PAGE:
A few weeks ago I was sleeping in a tent and fighting off the small, biting insects in a remote mountain pass. I’d just come from a 3-day hike and I was filthy, sore, and dying for a real meal of hot cooked protein.
On the way home I stopped at a historic hotel and restaurant just off the main road. I’d been there many years ago, and I remembered it overflowing with rough-round-the-edges locals, road-weary travelers, good food and warmth.
When I walked in this time I hardly recognized the place. It was almost deserted.
The owner told me how they’d borrowed heavily to buy the business only 9 months ago. They earned the most money from the accommodation side of the business, but spent most of their time working in the restaurant.
As a result, the state of the accommodation was declining and bad reviews were springing up online. It seemed that often people couldn’t even find anyone to help them check in (or out) because everyone was working in the restaurant.
“Why don’t you hire more staff?” I asked.
“Can’t afford it,” she replied. “Sometimes it’s busy, but a lot of the time it’s dead. It’s not worth hiring an extra person just for those times.”
I asked why they weren’t out promoting the fantastic views and interesting history of the hotel, and she said they just didn’t have the time or money.
So instead they spent all their time in the restaurant, just breaking even, while the business as a whole steadily declined.
Sad story, but what does it have to do with running your club?
Well, I see the same thing happening at a lot of the clubs I visit.
- I see club owners spending too much time working IN their business, rather than working ON their business: just treading water instead of trying to move forward.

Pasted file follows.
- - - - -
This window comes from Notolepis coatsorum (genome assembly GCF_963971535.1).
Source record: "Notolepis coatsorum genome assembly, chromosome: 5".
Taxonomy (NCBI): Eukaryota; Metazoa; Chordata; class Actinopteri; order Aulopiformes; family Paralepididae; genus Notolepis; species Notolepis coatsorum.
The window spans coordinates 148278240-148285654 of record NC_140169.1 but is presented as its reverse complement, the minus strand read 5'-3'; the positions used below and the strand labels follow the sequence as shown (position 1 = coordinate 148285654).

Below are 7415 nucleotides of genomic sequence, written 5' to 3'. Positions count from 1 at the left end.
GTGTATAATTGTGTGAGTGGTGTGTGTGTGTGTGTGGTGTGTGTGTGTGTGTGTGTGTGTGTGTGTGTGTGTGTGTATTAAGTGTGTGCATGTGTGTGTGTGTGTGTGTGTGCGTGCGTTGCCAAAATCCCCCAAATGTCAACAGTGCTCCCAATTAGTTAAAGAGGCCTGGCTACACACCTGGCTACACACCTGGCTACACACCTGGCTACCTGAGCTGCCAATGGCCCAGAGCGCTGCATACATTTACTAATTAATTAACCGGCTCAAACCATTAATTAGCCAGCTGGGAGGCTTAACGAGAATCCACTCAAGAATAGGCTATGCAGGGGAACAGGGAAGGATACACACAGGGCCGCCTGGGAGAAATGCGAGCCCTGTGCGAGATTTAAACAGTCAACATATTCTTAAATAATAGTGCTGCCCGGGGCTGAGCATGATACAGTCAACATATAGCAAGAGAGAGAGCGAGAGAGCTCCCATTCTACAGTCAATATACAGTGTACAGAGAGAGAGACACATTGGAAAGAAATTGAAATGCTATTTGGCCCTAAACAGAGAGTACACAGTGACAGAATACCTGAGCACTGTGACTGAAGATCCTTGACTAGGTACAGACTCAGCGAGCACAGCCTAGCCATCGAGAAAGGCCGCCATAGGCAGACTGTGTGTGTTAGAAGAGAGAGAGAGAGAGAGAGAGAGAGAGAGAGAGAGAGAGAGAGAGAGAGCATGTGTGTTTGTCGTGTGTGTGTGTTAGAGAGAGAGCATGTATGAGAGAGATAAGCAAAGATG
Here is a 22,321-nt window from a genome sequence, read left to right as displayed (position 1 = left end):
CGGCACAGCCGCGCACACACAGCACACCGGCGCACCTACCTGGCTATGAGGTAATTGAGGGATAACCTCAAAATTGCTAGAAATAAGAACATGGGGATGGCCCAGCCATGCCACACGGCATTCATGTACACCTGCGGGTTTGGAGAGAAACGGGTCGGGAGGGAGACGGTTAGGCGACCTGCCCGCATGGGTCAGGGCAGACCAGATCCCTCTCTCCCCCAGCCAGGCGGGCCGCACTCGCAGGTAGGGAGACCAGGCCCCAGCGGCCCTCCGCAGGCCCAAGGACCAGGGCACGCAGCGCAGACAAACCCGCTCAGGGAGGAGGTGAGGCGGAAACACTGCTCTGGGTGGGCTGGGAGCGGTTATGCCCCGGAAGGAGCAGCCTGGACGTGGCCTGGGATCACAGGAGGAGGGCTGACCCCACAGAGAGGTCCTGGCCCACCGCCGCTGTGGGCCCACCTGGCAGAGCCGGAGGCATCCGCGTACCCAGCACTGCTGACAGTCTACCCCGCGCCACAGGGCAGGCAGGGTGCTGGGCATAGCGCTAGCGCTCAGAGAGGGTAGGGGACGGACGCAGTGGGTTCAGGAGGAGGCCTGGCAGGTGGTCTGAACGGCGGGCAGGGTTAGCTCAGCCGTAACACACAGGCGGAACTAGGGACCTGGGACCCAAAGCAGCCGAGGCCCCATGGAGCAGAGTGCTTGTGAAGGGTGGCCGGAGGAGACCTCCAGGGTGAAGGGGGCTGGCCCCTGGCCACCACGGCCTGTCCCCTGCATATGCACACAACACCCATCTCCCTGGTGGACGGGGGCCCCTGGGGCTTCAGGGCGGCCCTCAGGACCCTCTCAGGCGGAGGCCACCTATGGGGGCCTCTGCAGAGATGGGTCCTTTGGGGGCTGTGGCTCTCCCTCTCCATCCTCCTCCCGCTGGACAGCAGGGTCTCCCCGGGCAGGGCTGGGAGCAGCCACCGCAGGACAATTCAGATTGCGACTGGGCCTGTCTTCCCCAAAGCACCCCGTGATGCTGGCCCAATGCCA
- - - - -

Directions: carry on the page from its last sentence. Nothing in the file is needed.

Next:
- I see club owners not wanting to spend extra money or time on things that could improve their business, increase their revenue, attract more members, save on staff costs, etc. Money and time are in short supply, and they don’t want to take the risk.
- I see club owners getting bogged down in the parts of their business that are time and labour intensive, but don’t necessarily bring in the money.
I call this sort of behavior “false economy”, and it’s really, REALLY easy to slip into — particularly when you’re just starting out and you’re still quite small. There’s a huge temptation to do everything yourself, “just until things pick up”.
Another problem happens when clubs get bigger and start to outgrow their various systems: Excel spreadsheets, hacked-together Access databases, manila folders and endless sheets of paper…
… It’s chaos, and it can take ages to find anything or do anything, but moving to a new system seems like just one more thing to do in an already hectic schedule.
Meanwhile you’re paying an administrator to keep on top of things, hiring extra staff to deal with the crush during peak times, and failing to notice trends in member usage that have deeper implications for your business.
Seems like a catch-22, doesn’t it?
The trick to getting past the “false economy” paralysis is to carefully choose little “investments” you can make to start moving things forward.